How The Future Of Fabric Is Determined By A Small Italian Textile Fair

How The Future Of Fabric Is Determined By A Small Italian Textile Fair

A small group of insiders travel to Cernobbio, Italy, each spring to decide the direction of the textile industry. They’re there for Proposte, a trade show for textiles that spills out of the little town’s convention centre and into seized local businesses. Mills advertise their products in leased-out gelato shops and optometry storefronts. Proposte is difficult to find outside the fabric industry because few interior designers attend, and even fewer have heard of it. The Proposte from the previous year is largely responsible for what you see at a fabric showroom today.

Everyone travels to Proposte, which is one of its distinctive features in the field of high-end fabrics. From design directors looking for manufacturers to boutique businesses like Rose Cumming, this comprises industry heavyweights like Kravet. You go if you can meet the minimum order requirements for their next hit to cruise ship fabric specifiers.

Trade Agency

In 1997, I went for the first time as a Schumacher staff designer. As editor in chief of The Textile Eye, I’ve been there in recent years to scout trends, and this spring, I travelled as a guest of the Italian fabric production Trade Agency. I’ve always regarded Proposte to be the ideal venue to immediately gauge what’s occurring in the top tier of the fabric industry, whether I’m coming as a journalist or to conduct business.

The density of sellers—the textile mills—is equal to the concentration of purchasers. A group of mills initially developed Proposte from the surrounding Brianza region to present italian fabrics production to an invited audience. The fair has expanded significantly since it first opened its doors in 1993. This year, it included 40 mills from nations ranging from India and Turkey to Austria and Belgium, along with 22 mills from Italy. (A few American mills periodically exhibit at the fair, but the American textile industry is sadly a shell of what it once was, and it doesn’t have a significant presence at Proposte.)

How Fabric is Made

One of the most common misconceptions regarding the textile sector is that global firms like Fabricut and Schumacher create all of their materials from scratch. In actuality, mills perform a significant amount of design work. Many employ a large number of textile designers, often buy textile artwork. And subscribe to trend services to help with inspiration. They also have recognisable design aesthetics and distinctive talents.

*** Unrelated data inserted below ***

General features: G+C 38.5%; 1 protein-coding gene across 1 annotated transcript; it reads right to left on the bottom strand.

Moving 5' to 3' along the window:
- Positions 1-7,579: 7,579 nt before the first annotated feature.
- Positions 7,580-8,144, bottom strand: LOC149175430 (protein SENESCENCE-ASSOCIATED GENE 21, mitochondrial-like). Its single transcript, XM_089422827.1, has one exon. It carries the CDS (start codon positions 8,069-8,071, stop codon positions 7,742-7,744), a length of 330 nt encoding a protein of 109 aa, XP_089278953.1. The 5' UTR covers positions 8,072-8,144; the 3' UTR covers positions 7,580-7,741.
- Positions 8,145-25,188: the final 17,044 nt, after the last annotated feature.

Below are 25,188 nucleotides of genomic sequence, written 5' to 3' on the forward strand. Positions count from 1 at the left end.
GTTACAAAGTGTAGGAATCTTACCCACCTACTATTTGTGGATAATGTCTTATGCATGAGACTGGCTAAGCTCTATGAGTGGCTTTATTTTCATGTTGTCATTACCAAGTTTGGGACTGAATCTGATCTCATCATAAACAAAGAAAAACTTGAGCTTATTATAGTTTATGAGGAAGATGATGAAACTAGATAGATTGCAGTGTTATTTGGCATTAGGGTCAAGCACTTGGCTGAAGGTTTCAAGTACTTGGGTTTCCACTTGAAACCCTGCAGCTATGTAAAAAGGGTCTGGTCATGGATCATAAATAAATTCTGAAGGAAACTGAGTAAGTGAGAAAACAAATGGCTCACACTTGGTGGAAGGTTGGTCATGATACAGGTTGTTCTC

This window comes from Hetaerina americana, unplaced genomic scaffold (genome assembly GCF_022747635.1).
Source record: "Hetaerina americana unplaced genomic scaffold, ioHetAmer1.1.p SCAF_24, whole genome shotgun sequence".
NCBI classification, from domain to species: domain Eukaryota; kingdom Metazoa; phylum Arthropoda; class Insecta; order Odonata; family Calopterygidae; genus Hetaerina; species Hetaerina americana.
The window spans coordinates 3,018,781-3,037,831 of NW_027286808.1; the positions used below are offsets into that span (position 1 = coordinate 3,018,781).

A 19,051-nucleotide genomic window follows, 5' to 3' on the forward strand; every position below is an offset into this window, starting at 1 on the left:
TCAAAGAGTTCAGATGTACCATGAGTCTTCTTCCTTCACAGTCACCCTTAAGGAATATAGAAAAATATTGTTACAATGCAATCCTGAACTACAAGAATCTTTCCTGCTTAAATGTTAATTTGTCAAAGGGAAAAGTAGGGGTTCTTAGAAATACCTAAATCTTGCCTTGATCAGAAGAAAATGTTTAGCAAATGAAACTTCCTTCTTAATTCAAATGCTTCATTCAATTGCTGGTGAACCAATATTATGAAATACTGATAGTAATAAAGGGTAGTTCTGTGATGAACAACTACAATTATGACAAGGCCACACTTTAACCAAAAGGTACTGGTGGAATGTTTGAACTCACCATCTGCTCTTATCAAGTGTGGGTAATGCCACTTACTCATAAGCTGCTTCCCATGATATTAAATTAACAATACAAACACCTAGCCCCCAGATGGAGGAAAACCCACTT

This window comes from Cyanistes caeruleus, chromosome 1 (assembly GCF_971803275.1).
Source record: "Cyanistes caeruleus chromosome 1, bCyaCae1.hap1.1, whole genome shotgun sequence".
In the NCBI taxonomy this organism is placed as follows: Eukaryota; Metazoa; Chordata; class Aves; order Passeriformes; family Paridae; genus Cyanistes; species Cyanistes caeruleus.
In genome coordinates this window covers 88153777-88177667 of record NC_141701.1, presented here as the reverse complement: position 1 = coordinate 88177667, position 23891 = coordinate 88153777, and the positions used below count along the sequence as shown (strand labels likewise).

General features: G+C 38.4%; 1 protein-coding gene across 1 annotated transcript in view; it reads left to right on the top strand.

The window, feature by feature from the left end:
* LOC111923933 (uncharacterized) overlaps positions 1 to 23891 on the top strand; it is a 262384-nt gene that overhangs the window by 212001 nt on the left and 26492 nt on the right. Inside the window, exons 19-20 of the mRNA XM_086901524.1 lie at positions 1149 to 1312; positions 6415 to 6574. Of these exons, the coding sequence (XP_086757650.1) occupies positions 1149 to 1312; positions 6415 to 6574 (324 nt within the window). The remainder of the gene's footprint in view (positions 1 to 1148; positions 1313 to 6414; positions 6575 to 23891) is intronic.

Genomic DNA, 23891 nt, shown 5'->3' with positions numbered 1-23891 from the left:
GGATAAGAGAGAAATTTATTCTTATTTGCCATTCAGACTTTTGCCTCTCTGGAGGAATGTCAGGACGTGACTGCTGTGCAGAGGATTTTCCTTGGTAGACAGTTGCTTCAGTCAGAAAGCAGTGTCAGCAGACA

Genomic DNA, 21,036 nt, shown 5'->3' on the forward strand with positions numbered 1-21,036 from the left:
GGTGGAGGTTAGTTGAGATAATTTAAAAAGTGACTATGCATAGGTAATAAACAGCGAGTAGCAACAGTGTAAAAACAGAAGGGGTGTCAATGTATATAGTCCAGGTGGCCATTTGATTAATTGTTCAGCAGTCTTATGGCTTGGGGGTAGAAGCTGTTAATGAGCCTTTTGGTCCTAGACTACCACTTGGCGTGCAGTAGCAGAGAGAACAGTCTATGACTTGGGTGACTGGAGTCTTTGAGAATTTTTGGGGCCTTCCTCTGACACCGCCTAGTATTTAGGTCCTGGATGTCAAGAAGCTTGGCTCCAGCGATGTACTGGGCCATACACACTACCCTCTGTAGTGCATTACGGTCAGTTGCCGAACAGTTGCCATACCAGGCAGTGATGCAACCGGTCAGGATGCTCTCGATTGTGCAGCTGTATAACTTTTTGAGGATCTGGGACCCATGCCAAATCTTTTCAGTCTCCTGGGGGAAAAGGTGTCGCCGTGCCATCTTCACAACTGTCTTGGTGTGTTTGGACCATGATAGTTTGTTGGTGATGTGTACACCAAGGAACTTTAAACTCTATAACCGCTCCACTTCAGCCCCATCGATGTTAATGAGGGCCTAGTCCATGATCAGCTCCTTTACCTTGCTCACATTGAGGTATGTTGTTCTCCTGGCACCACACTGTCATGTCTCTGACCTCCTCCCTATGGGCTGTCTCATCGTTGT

The task of brands is frequently to simply choose the materials they like and arrange them into a coherent collection. So which they then offer to designers. Mills sends finished fabrics to Proposte. The Italian fabric production suppliers that sell to the trade in the United States are variously refer to as “jobbers,” “converters,” .And just “suppliers” because we don’t have a standard title for them.

Scott Kravet, the chief creative officer at Kravet, claims that the fabric houses are refer to as “editors” in Europe. Kravet is a frequent visitor to Proposte and is use to selecting the best matches for his variety of collections from among tens of thousands of products from thousands of suppliers each year. “Occasionally, when you enter a booth, you see something wonderful. Perhaps you find a stunning silk from one of the mills—a brocade or brocatelle—that is ideal in its current state. There is a brief high.

Audaces - The right side of the fabric: how to recognize it

Outsider and Insider

By definition, fabric brands are brands that want to leave a positive impression on their clients. On the other hand, individual mills usually maintain a low profile and are largely unheard of by interior designers. At Proposte, each person has a unique strategy, though.

High-end printing and weaving are often produced in small to medium-sized facilities. Each of which has a particular area of expertise. The knowledge and skills used in these enterprises are frequently passed down from one generation to the next through long-standing family firms. Awe-inspiring products like foil-printed velvets, singles woven on vintage looms. The hammered silks, and hand-finished trims are just a few examples of what these manufacturers are capable of.

Every nation has its fabric traditions, which are all available at Proposte. They are famous in Belgium for their knowledge of weaving velvet and linen. India is a global leader in intricate decoration and needlework. The UK has storied print shops and woollen mills, whereas Germany is a leader in contract innovation and fabric production. A few mills in Turkey excel above average and produce magnificent sheers and upholstered goods.